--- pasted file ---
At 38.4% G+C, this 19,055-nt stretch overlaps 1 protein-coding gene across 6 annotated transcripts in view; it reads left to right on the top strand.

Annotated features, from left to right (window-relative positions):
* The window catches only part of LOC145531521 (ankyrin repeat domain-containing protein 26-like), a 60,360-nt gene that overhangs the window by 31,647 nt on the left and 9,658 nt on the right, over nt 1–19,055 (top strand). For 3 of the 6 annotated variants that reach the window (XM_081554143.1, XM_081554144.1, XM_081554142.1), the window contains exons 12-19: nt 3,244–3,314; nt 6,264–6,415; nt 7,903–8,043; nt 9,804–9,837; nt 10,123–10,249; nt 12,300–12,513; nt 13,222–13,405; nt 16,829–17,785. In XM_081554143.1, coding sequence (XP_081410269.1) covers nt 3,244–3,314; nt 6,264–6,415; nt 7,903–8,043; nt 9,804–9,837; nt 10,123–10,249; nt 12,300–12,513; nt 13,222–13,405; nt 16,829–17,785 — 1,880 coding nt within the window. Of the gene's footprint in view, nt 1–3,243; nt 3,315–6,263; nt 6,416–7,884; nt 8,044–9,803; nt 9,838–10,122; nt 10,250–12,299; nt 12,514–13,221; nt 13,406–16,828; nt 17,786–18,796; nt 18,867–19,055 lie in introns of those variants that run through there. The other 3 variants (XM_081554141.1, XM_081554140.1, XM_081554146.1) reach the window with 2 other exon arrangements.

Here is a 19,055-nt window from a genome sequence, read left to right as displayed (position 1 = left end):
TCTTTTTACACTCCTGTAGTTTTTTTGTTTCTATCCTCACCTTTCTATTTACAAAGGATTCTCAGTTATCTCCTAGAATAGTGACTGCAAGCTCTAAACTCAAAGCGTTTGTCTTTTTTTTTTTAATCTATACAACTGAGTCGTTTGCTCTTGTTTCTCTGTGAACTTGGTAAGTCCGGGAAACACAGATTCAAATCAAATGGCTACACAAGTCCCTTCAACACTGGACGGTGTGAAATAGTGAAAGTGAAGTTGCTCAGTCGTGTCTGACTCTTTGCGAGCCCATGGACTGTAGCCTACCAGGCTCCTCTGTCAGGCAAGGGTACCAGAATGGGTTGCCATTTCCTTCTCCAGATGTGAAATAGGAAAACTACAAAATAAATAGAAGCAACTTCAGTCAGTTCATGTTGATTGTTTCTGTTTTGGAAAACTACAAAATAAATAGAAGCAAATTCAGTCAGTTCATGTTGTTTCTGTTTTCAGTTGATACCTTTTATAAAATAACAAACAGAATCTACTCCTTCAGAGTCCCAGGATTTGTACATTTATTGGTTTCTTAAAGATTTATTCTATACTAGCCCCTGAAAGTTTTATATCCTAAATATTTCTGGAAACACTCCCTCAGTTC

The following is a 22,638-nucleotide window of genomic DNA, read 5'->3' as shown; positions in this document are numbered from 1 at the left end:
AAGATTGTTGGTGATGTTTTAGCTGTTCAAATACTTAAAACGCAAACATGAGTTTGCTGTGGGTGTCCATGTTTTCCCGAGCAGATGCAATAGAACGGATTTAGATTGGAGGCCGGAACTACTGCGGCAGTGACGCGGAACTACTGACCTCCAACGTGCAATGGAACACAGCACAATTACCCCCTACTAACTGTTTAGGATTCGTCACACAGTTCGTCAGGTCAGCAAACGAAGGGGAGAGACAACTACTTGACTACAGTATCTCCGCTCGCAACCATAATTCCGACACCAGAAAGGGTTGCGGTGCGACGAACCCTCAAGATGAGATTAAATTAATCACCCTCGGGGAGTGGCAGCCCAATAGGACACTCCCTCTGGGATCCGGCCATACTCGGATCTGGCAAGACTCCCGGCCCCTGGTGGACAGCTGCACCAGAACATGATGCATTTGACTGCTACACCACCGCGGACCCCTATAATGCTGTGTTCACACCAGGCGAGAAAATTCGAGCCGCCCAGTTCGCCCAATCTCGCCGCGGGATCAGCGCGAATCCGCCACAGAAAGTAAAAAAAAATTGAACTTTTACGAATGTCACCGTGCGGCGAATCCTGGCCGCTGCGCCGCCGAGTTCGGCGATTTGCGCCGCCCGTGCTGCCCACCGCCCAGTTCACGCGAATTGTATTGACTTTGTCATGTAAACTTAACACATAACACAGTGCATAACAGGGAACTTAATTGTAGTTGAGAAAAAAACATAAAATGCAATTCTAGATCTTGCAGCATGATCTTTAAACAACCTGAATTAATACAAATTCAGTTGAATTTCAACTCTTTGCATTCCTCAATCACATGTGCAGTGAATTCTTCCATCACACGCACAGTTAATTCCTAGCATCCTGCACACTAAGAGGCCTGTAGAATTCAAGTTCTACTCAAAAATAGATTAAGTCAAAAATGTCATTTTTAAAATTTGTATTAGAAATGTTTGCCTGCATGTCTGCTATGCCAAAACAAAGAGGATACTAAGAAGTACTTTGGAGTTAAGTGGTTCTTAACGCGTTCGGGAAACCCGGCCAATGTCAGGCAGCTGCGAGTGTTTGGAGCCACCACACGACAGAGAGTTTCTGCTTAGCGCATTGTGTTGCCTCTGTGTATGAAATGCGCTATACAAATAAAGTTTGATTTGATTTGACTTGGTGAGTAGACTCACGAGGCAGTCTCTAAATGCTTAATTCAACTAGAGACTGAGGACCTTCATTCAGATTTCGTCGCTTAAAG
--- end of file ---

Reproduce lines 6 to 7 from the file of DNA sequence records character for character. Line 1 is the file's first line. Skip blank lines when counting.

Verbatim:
The following is a 22,638-nucleotide window of genomic DNA, read 5'->3' as shown; positions in this document are numbered from 1 at the left end:
AAGATTGTTGGTGATGTTTTAGCTGTTCAAATACTTAAAACGCAAACATGAGTTTGCTGTGGGTGTCCATGTTTTCCCGAGCAGATGCAATAGAACGGATTTAGATTGGAGGCCGGAACTACTGCGGCAGTGACGCGGAACTACTGACCTCCAACGTGCAATGGAACACAGCACAATTACCCCCTACTAACTGTTTAGGATTCGTCACACAGTTCGTCAGGTCAGCAAACGAAGGGGAGAGACAACTACTTGACTACAGTATCTCCGCTCGCAACCATAATTCCGACACCAGAAAGGGTTGCGGTGCGACGAACCCTCAAGATGAGATTAAATTAATCACCCTCGGGGAGTGGCAGCCCAATAGGACACTCCCTCTGGGATCCGGCCATACTCGGATCTGGCAAGACTCCCGGCCCCTGGTGGACAGCTGCACCAGAACATGATGCATTTGACTGCTACACCACCGCGGACCCCTATAATGCTGTGTTCACACCAGGCGAGAAAATTCGAGCCGCCCAGTTCGCCCAATCTCGCCGCGGGATCAGCGCGAATCCGCCACAGAAAGTAAAAAAAAATTGAACTTTTACGAATGTCACCGTGCGGCGAATCCTGGCCGCTGCGCCGCCGAGTTCGGCGATTTGCGCCGCCCGTGCTGCCCACCGCCCAGTTCACGCGAATTGTATTGACTTTGTCATGTAAACTTAACACATAACACAGTGCATAACAGGGAACTTAATTGTAGTTGAGAAAAAAACATAAAATGCAATTCTAGATCTTGCAGCATGATCTTTAAACAACCTGAATTAATACAAATTCAGTTGAATTTCAACTCTTTGCATTCCTCAATCACATGTGCAGTGAATTCTTCCATCACACGCACAGTTAATTCCTAGCATCCTGCACACTAAGAGGCCTGTAGAATTCAAGTTCTACTCAAAAATAGATTAAGTCAAAAATGTCATTTTTAAAATTTGTATTAGAAATGTTTGCCTGCATGTCTGCTATGCCAAAACAAAGAGGATACTAAGAAGTACTTTGGAGTTAAGTGGTTCTTAACGCGTTCGGGAAACCCGGCCAATGTCAGGCAGCTGCGAGTGTTTGGAGCCACCACACGACAGAGAGTTTCTGCTTAGCGCATTGTGTTGCCTCTGTGTATGAAATGCGCTATACAAATAAAGTTTGATTTGATTTGACTTGGTGAGTAGACTCACGAGGCAGTCTCTAAATGCTTAATTCAACTAGAGACTGAGGACCTTCATTCAGATTTCGTCGCTTAAAG